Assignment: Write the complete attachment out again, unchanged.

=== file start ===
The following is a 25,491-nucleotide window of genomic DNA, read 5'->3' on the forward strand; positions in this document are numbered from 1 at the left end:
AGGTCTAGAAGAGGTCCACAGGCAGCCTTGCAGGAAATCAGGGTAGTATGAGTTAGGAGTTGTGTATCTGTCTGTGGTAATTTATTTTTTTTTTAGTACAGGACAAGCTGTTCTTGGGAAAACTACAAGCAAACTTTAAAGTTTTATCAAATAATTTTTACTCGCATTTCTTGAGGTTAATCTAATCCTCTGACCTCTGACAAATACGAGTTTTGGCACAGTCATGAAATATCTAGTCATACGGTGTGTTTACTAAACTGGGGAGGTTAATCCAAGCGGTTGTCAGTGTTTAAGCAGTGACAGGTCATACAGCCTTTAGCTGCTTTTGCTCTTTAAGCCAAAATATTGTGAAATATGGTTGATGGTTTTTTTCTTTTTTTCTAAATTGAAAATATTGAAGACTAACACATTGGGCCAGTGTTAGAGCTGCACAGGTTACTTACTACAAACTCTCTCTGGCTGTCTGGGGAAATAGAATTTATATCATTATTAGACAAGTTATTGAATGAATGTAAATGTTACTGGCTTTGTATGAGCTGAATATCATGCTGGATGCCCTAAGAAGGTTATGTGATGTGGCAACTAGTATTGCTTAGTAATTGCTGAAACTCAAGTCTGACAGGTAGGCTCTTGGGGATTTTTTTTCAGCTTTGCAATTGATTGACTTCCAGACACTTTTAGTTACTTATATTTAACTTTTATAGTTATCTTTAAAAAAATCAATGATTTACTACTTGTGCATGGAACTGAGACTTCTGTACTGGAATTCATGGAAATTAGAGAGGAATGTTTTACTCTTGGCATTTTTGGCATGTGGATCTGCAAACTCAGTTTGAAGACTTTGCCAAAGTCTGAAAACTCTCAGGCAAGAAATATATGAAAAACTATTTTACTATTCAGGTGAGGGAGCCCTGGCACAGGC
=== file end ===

The following is a 25,491-nucleotide window of genomic DNA, read 5'->3' on the forward strand; positions in this document are numbered from 1 at the left end:
AGGTCTAGAAGAGGTCCACAGGCAGCCTTGCAGGAAATCAGGGTAGTATGAGTTAGGAGTTGTGTATCTGTCTGTGGTAATTTATTTTTTTTTTAGTACAGGACAAGCTGTTCTTGGGAAAACTACAAGCAAACTTTAAAGTTTTATCAAATAATTTTTACTCGCATTTCTTGAGGTTAATCTAATCCTCTGACCTCTGACAAATACGAGTTTTGGCACAGTCATGAAATATCTAGTCATACGGTGTGTTTACTAAACTGGGGAGGTTAATCCAAGCGGTTGTCAGTGTTTAAGCAGTGACAGGTCATACAGCCTTTAGCTGCTTTTGCTCTTTAAGCCAAAATATTGTGAAATATGGTTGATGGTTTTTTTCTTTTTTTCTAAATTGAAAATATTGAAGACTAACACATTGGGCCAGTGTTAGAGCTGCACAGGTTACTTACTACAAACTCTCTCTGGCTGTCTGGGGAAATAGAATTTATATCATTATTAGACAAGTTATTGAATGAATGTAAATGTTACTGGCTTTGTATGAGCTGAATATCATGCTGGATGCCCTAAGAAGGTTATGTGATGTGGCAACTAGTATTGCTTAGTAATTGCTGAAACTCAAGTCTGACAGGTAGGCTCTTGGGGATTTTTTTTCAGCTTTGCAATTGATTGACTTCCAGACACTTTTAGTTACTTATATTTAACTTTTATAGTTATCTTTAAAAAAATCAATGATTTACTACTTGTGCATGGAACTGAGACTTCTGTACTGGAATTCATGGAAATTAGAGAGGAATGTTTTACTCTTGGCATTTTTGGCATGTGGATCTGCAAACTCAGTTTGAAGACTTTGCCAAAGTCTGAAAACTCTCAGGCAAGAAATATATGAAAAACTATTTTACTATTCAGGTGAGGGAGCCCTGGCACAGGC